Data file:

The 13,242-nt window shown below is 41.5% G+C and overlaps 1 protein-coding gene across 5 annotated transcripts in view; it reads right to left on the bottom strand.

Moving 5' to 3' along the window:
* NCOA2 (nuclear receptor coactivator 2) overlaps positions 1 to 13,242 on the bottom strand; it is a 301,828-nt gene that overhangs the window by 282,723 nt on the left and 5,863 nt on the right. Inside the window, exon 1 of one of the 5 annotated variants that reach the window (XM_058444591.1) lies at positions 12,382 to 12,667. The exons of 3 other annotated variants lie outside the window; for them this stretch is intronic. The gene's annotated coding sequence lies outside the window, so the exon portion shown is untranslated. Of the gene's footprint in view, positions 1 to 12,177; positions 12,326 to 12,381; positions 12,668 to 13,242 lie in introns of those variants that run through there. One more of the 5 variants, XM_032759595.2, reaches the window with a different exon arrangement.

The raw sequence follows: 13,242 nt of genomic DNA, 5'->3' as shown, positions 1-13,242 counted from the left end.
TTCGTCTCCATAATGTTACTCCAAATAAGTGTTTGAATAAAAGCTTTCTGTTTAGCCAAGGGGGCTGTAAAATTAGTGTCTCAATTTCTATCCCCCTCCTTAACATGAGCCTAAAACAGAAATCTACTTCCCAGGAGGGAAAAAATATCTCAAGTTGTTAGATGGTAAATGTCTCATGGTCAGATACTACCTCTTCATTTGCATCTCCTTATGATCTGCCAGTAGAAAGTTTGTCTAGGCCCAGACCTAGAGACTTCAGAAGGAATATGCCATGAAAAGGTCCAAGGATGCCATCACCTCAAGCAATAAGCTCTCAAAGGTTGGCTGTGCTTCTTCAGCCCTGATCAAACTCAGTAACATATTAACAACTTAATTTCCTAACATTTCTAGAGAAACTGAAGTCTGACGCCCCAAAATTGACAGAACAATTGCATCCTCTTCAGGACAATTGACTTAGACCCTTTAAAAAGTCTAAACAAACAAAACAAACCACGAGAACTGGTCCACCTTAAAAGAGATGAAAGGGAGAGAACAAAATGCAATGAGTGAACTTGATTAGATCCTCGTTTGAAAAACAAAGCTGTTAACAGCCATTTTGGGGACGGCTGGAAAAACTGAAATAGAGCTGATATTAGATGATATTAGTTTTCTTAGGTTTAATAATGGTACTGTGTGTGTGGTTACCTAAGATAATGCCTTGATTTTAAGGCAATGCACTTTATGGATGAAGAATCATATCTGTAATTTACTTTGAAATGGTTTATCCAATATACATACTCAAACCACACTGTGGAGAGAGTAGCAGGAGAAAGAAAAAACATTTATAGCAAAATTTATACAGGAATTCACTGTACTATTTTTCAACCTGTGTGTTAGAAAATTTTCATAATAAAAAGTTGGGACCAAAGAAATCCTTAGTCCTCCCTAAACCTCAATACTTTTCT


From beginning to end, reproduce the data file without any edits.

The 13,242-nt window shown below is 41.5% G+C and overlaps 1 protein-coding gene across 5 annotated transcripts in view; it reads right to left on the bottom strand.

Moving 5' to 3' along the window:
* NCOA2 (nuclear receptor coactivator 2) overlaps positions 1 to 13,242 on the bottom strand; it is a 301,828-nt gene that overhangs the window by 282,723 nt on the left and 5,863 nt on the right. Inside the window, exon 1 of one of the 5 annotated variants that reach the window (XM_058444591.1) lies at positions 12,382 to 12,667. The exons of 3 other annotated variants lie outside the window; for them this stretch is intronic. The gene's annotated coding sequence lies outside the window, so the exon portion shown is untranslated. Of the gene's footprint in view, positions 1 to 12,177; positions 12,326 to 12,381; positions 12,668 to 13,242 lie in introns of those variants that run through there. One more of the 5 variants, XM_032759595.2, reaches the window with a different exon arrangement.

The raw sequence follows: 13,242 nt of genomic DNA, 5'->3' as shown, positions 1-13,242 counted from the left end.
TTCGTCTCCATAATGTTACTCCAAATAAGTGTTTGAATAAAAGCTTTCTGTTTAGCCAAGGGGGCTGTAAAATTAGTGTCTCAATTTCTATCCCCCTCCTTAACATGAGCCTAAAACAGAAATCTACTTCCCAGGAGGGAAAAAATATCTCAAGTTGTTAGATGGTAAATGTCTCATGGTCAGATACTACCTCTTCATTTGCATCTCCTTATGATCTGCCAGTAGAAAGTTTGTCTAGGCCCAGACCTAGAGACTTCAGAAGGAATATGCCATGAAAAGGTCCAAGGATGCCATCACCTCAAGCAATAAGCTCTCAAAGGTTGGCTGTGCTTCTTCAGCCCTGATCAAACTCAGTAACATATTAACAACTTAATTTCCTAACATTTCTAGAGAAACTGAAGTCTGACGCCCCAAAATTGACAGAACAATTGCATCCTCTTCAGGACAATTGACTTAGACCCTTTAAAAAGTCTAAACAAACAAAACAAACCACGAGAACTGGTCCACCTTAAAAGAGATGAAAGGGAGAGAACAAAATGCAATGAGTGAACTTGATTAGATCCTCGTTTGAAAAACAAAGCTGTTAACAGCCATTTTGGGGACGGCTGGAAAAACTGAAATAGAGCTGATATTAGATGATATTAGTTTTCTTAGGTTTAATAATGGTACTGTGTGTGTGGTTACCTAAGATAATGCCTTGATTTTAAGGCAATGCACTTTATGGATGAAGAATCATATCTGTAATTTACTTTGAAATGGTTTATCCAATATACATACTCAAACCACACTGTGGAGAGAGTAGCAGGAGAAAGAAAAAACATTTATAGCAAAATTTATACAGGAATTCACTGTACTATTTTTCAACCTGTGTGTTAGAAAATTTTCATAATAAAAAGTTGGGACCAAAGAAATCCTTAGTCCTCCCTAAACCTCAATACTTTTCT